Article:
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Sunday, May 1, 2016

Hero dog euthanized by mistake

Wednesday, November 17, 2010

Tavius, Trenedy, Terry and Mahala Young, with Target.
(Courtesy photo)
PHOENIX, Arizona -- Dogs love to roam. Given the slightest opportunity to explore the landscape, they take off, stopping only long enough to sniff out the territory, maybe mark the way home, then continue their brave explorations.

Target, a true American hero, set off on just such an exploration last week, abandoning the safety of her back yard home with Sgt. Terry Young, his wife, Melissa and their children, Tavius, Trenedy and Mahala.

She never made it home. She ended up at the Pinal County Care and Control shelter in Phoenix, Arizona, where she was mistakenly euthanized Monday morning, just hours before Young arrived to reclaim her.

Young, a Valentine, Nebraska high school graduate and the son-in-law of Mitch and Candy Farr of McCook, introduced McCook Daily Gazette readers to three incredible dogs in a story published Feb. 24, 2010. "True Heroes -- Rejected by Afghans, mutts save U.S. lives."

On Feb. 11, the dogs, Rufas, Sasha and Target, stopped a suicide bomber from entering Young's barracks in Dand Aw Patan, Afghanistan, saving the lives of several soldiers. The suicide bomber detonated his bomb outside of the barracks, while Rufas was still latched to his right leg. All three dogs suffered injury, Sasha succumbing to hers. Target, escaping serious injury, delivered four healthy pups two days later. The story soon became national news and people from around the world applauded the canine heroes.

Young returned to the United States in March, his tour of duty complete.

Just before boarding the Chinook that would take him on the first leg of a long journey home, he spent a lot of time loving Target up, saying what he was sure would be his final farewell.

All that changed on July 18, when Young received a message from the Puppy Rescue Mission asking if he was interested in permanently opening his home to Target, who was bound for the United States. On Aug. 8, Young wrote a second story for Gazette readers, "Hero Dogs arrive from Afghanistan," four days after Target arrived at his Arizona home.

Target, a media darling in the early weeks, settled in with Terry, his wife Melissa and their three children.

Young wrote in an email to CNN affiliate KPHO "I'm an absolute wreck today, and it's everything in my power to hold it together for me and my family. My 4-year-old son just can't understand what is going on with Target and keeps asking me to get the poison out of her and bring her home. They don't want her to go be with God yet."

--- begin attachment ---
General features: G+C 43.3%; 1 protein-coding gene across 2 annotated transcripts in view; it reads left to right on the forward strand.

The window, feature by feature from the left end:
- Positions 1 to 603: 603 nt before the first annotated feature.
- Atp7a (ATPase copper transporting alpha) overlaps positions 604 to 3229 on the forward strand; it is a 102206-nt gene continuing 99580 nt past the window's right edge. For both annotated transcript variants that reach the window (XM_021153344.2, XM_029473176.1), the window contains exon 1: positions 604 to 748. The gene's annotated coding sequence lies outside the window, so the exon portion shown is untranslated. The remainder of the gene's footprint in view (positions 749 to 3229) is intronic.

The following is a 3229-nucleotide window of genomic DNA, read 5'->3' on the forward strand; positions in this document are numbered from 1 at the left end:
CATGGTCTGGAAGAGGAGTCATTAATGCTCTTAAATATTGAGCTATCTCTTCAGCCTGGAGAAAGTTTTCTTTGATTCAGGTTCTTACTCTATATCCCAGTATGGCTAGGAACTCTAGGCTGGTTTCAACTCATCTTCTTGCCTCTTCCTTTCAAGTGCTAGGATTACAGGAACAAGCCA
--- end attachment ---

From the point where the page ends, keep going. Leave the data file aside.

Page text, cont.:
The shelter director, Ruth Stalter, told CNN, "I am heartsick over this. I had to personally deliver the news to the dog's owner, and he and his family are understandably distraught. We work hard get to strays reunited with their owners. When it comes to euthanizing an animal, there are some clear-cut procedures to follow. Based on my preliminary investigation, our employee did not follow those procedures."






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My heart and prayer go out to Terry Young and family, for their loss, especially for the loss of an American (adopted) Hero First Degree, Target.

-- Posted by Navyblue on Wed, Nov 17, 2010, at 1:18 PM

This story is tragic and shows that there should be a 'no euthanasia' policy in all of our animal shelters. There is no excuse for the way we handle the problem of overpopulation of pets. There should be a moratorium against all breeding of puppies until every dog that is currently in animal shelters gets a good home.

It would be interesting to know how many millions or billions of dollars are spent in this country every year to maintain animal shelters. We should all be ashamed that any dog in that circumstance is killed.

-- Posted by no euthenasia on Wed, Nov 17, 2010, at 2:58 PM

What a heart breaking sad story. My heart goes out to that family!!!

-- Posted by susanne_1989 on Wed, Nov 17, 2010, at 8:42 PM

Our hearts and prayers go out to Target and her human family. But also, to all the unknown dogs and cats who likely have met the same fate throughout our country. We must do better as a people, as a nation. We are judged by how we treat the most helpless and voiceless among U.S. Also, the NYT version of this story mentions that soldiers felt the stray dogs came to be apart of their base family because the soldiers 'live like dogs'. Doesn't that also say so much about U.S.? When will we end this pointless suffering, at home and in Afghanistan? When will we shift our priorities, resources and talents toward healing and good instead of war and destruction?

-- Posted by twixter on Thu, Nov 18, 2010, at 6:13 PM

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